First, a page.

Format

Send to

Choose Destination
See comment in PubMed Commons below
Br J Psychiatry Suppl. 2001 Apr;40:s25-9.

Obstetric complications and schizophrenia: prenatal underdevelopment and subsequent neurodevelopmental impairment.

Author information

1
Department of Psychiatry, Teikyo University School of Medicine, 11-1, Kaga 2 Chrome, Itabashi-ku, Tokyo 173-8605, Japan. hkunugi@med.teikyo-u.ac.jp

Abstract

BACKGROUND:

Many studies have shown an association between obstetric complications and schizophrenia.

AIMS:

To investigate the possible relationship between prenatal underdevelopment, neurodevelopmental abnormality and subsequent schizophrenia.

METHOD:

The literature was reviewed. In particular, by pooling data from recently published reports, we examined whether low birthweight (< 2500 g) is a risk factor for schizophrenia.

RESULTS:

Low birthweight was significantly more common for subjects with schizophrenia than for control subjects: P < 0.00001, odds ratio 2.6 (95% CI 2.0 to 3.3). Individuals born prematurely are at greater risk of perinatal brain damage and subsequent neurodevelopmental abnormalities, which may constitute vulnerability to the development of schizophrenia. Patients with schizophrenia who had low birthweights also tended to have poor premorbid psychosocial adjustment.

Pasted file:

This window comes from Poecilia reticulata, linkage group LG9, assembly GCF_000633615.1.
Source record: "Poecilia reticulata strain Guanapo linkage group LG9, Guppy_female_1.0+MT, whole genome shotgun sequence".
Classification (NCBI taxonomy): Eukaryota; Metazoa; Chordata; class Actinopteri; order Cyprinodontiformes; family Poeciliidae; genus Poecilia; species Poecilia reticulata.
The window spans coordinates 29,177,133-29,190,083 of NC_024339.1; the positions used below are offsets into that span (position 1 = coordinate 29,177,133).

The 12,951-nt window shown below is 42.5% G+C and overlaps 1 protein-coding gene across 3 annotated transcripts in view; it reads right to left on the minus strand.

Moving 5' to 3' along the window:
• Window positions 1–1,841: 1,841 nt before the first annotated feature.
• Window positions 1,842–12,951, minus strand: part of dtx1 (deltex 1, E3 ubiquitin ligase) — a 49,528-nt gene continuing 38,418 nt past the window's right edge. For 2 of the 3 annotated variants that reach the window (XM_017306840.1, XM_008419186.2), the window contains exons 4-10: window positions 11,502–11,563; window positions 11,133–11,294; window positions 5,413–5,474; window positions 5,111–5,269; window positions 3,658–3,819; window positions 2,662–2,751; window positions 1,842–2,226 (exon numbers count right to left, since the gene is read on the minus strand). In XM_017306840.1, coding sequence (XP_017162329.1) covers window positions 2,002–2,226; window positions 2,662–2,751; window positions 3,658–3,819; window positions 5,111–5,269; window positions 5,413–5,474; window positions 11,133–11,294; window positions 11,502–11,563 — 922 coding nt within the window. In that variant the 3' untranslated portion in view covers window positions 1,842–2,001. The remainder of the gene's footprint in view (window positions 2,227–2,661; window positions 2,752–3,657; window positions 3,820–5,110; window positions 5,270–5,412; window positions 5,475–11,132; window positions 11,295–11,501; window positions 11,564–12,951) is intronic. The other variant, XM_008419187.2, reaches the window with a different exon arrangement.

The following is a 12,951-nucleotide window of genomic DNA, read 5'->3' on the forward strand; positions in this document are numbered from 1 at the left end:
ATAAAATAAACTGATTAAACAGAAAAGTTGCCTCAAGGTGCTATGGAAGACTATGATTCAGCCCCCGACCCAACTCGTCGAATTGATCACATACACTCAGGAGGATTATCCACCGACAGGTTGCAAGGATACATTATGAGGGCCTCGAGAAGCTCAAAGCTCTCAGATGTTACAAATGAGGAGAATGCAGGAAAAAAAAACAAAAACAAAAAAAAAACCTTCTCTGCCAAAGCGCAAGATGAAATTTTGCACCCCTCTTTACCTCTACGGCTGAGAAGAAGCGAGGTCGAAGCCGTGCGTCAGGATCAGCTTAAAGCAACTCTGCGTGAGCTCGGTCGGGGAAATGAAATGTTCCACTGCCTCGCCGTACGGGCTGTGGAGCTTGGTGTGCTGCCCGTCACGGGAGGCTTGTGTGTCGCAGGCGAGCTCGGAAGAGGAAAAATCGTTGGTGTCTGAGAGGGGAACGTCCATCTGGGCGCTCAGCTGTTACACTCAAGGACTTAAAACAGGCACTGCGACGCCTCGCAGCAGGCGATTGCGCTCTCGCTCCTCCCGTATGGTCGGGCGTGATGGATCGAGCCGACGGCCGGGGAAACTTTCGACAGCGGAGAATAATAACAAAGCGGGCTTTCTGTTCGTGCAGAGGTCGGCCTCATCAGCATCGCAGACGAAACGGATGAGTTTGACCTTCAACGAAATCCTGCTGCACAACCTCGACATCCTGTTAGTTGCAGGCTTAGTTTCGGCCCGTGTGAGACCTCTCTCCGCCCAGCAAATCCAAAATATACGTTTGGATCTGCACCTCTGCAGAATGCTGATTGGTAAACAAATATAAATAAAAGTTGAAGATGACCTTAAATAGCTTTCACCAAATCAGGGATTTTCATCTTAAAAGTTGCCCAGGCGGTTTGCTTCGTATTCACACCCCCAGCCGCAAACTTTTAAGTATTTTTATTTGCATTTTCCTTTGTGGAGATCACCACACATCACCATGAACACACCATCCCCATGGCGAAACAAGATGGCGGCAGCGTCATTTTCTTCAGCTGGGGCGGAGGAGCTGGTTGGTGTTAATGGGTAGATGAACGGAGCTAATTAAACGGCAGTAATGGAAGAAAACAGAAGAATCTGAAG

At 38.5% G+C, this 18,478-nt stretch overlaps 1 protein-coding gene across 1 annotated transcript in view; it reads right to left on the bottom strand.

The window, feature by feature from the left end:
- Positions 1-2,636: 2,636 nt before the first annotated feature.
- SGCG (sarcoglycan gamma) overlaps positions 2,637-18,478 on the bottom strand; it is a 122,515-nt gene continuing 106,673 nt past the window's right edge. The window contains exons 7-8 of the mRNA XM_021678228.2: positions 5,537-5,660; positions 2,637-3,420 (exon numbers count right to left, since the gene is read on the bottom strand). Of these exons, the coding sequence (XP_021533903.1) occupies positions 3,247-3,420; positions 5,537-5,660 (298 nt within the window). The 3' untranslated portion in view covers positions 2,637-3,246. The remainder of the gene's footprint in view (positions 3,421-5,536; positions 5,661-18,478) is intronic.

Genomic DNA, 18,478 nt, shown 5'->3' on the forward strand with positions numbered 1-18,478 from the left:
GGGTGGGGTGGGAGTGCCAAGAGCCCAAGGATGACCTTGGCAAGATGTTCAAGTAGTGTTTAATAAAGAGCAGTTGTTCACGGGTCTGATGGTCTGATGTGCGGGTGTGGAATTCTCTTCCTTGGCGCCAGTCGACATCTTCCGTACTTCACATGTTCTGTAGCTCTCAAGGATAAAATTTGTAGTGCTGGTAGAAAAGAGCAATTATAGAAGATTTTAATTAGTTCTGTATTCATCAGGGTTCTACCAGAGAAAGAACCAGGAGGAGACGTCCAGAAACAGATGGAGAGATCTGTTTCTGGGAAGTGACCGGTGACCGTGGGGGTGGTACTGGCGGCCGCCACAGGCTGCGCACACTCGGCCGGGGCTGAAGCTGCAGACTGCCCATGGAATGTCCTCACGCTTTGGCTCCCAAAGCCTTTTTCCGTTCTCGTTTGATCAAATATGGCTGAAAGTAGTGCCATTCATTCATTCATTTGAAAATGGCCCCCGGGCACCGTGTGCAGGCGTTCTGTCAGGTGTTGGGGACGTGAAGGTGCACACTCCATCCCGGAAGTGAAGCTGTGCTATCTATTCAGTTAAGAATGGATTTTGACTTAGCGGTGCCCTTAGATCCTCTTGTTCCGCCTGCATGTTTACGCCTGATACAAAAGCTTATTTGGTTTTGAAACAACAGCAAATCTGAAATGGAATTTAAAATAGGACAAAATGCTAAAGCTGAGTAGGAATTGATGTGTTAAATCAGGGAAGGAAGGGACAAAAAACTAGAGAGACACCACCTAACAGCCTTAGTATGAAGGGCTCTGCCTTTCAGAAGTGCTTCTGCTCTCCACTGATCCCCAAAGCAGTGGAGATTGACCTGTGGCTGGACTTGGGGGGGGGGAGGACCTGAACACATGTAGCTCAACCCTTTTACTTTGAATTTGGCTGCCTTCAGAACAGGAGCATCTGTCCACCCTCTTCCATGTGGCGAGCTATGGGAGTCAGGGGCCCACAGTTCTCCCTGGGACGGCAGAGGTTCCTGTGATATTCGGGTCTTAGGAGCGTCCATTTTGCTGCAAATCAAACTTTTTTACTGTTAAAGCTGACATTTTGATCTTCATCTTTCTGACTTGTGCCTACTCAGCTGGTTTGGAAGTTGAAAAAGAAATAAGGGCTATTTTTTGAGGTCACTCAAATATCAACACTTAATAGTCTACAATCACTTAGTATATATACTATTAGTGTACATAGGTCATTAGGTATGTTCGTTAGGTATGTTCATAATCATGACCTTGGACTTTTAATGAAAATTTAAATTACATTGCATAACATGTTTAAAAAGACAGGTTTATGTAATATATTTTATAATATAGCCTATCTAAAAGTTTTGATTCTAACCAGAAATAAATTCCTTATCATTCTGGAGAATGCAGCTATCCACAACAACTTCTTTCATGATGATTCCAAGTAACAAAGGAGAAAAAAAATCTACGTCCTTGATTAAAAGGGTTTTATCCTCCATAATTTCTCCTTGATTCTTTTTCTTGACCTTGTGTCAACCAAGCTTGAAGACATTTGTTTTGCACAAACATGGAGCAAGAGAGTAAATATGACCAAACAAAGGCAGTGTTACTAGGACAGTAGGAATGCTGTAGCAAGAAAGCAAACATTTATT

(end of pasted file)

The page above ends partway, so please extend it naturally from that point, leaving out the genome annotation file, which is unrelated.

CONCLUSIONS:

Low birthweight is a modest, but definite, risk factor for schizophrenia. Brain damage associated with prenatal underdevelopment has a role in the pathogenesis of poor premorbid functioning and subsequent neurodevelopmental impairment in some cases of schizophrenia.

PMID:
11315220
[Indexed for MEDLINE]
PubMed Commons home

PubMed Commons

0 comments
How to join PubMed Commons

    Supplemental Content

    Loading ...
    Support Center